Distant Dream into Breath-Taking Reality

Posted December 17, 2012

Milan Daler, Administrator of the Center for Anthroposophy, captures in word and image his first impressions of the Goetheanum.

2nd Goetheanum Building

Whoever encounters the work of Rudolf Steiner will soon become aware of the Goetheanum –– world-wide center and earthly home of anthroposophy in Dornach, Switzerland.  The original building, a mostly wooden structure designed by Rudolf Steiner, arose between 1913 and 1920 at the hand of workers who flocked to Dornach from countries on both sides of World War I. This miracle of a building was completely destroyed by arsonist’s fire during the New Year’s night 1922/23. 

Deeply wounded but undeterred, Rudolf Steiner set about envisioning and designing a second Goetheanum made of the radically new medium of reinforced concrete. Apart from the issue of fire prevention, he saw the opportunities it offered for unrestricted design. The new building was built between 1925-1928 entirely on the basis of his model, but Rudolf Steiner himself did not live to see it completed, succumbing to illness on March 30, 1925 in his study, which was housed the carpentry shop, or “Schreinerei”, directly adjacent to the construction site of the Goetheanum.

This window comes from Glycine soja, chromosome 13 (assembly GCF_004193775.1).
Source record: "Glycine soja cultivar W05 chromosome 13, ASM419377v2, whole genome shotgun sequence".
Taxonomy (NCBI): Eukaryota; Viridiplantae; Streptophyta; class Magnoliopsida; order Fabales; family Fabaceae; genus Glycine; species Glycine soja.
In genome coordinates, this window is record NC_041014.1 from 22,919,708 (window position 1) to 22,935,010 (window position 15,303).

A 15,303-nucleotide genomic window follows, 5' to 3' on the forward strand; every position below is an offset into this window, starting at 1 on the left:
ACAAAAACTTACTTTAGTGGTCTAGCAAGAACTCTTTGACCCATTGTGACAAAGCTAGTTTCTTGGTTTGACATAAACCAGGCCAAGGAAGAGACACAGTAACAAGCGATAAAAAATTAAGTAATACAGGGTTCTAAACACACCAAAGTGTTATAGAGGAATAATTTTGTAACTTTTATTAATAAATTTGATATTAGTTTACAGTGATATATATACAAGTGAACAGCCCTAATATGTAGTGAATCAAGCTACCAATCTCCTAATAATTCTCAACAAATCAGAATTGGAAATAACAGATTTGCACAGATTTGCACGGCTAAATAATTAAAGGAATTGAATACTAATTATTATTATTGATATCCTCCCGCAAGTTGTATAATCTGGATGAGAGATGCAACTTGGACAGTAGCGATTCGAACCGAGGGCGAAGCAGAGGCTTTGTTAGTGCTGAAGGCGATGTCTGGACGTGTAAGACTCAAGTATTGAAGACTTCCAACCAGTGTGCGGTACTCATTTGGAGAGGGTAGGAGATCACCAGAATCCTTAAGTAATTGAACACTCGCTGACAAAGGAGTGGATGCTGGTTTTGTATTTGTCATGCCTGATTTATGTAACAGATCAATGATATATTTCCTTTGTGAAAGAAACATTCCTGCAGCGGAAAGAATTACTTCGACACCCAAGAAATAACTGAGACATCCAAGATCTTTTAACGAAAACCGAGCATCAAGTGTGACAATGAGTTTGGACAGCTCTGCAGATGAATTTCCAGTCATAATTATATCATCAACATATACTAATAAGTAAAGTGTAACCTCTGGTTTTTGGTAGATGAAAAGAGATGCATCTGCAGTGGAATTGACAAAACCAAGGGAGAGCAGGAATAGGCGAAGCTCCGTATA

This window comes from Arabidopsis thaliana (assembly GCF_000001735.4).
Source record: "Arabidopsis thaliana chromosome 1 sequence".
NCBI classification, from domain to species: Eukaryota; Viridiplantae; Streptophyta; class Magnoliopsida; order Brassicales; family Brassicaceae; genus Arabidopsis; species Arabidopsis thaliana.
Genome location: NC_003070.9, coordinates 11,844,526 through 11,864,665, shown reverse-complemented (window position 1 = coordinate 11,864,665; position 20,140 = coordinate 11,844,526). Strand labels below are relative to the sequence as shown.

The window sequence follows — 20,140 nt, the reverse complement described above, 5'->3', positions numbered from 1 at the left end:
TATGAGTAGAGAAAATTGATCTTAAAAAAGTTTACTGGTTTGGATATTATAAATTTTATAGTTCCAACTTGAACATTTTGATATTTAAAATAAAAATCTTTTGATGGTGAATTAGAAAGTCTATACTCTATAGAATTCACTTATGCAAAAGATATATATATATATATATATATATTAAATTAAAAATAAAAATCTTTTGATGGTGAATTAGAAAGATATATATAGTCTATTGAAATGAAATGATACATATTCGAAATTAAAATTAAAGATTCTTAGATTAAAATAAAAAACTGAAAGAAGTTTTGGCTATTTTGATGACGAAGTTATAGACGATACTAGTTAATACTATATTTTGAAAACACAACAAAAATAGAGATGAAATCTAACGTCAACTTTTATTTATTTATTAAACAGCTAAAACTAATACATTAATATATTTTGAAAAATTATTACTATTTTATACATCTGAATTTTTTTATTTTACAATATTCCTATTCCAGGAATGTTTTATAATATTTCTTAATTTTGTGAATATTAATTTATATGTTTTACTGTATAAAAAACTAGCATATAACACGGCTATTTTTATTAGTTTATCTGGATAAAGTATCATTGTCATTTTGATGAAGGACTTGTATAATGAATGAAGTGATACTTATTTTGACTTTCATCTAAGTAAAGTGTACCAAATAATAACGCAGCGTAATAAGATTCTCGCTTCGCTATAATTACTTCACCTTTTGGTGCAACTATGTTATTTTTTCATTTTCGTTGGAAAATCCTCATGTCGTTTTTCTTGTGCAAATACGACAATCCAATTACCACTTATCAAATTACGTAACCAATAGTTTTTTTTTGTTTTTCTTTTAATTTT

Right from my first encounter with anthroposophy (facilitated 14 years ago by my future wife, Jennifer) and subsequent study of Rudolf Steiner’s work, I have nurtured the dream that one day I would visit the Goetheanum, to explore this magnificent building inside and out, to walk the grounds, to breath the surrounding air. 

Earlier this fall, with support of my colleagues at the Center for Anthroposophy, this dream came true, and I was able to attend the annual Michaelmas conference organized by the Collegium of the School of Spiritual Science. As I walked up the Dornach hill for the first time, the magnificent building¬¬––to say nothing of the steepness of the hill––literally took my breath away. I paused for a moment to take my first picture of this imposing edifice before approaching the giant metal and glass doors facing the rolling hills to the west. To my surprise, these massive doors swung open easily and I could see the hustle and a bustle of pre-conference registrations and, at the center of it all, a beautiful white sculpture of Michael blessing humanity.

The walls of the ground floor reception area are covered by a photo exhibition dedicated to a hundred years of eurythmy and featuring the life stories of the founding eurythmists. Two wide and gently curved stairways––one on each side of the foyer––lead the visitor to a second floor and the offices of the Vorstand (the Presidium of the Anthroposophical Society) members and the beautifully lazured back hallway with an exhibition of paintings by anthroposophical painter Ninetta Sombart.  From there more stairways lead up to a monumental entryway to the Great Hall where the largest conferences are held, eurythmy is performed, and Rudolf Steiner’s mystery plays and unabridged productions of Goethe’s Faust are regularly staged.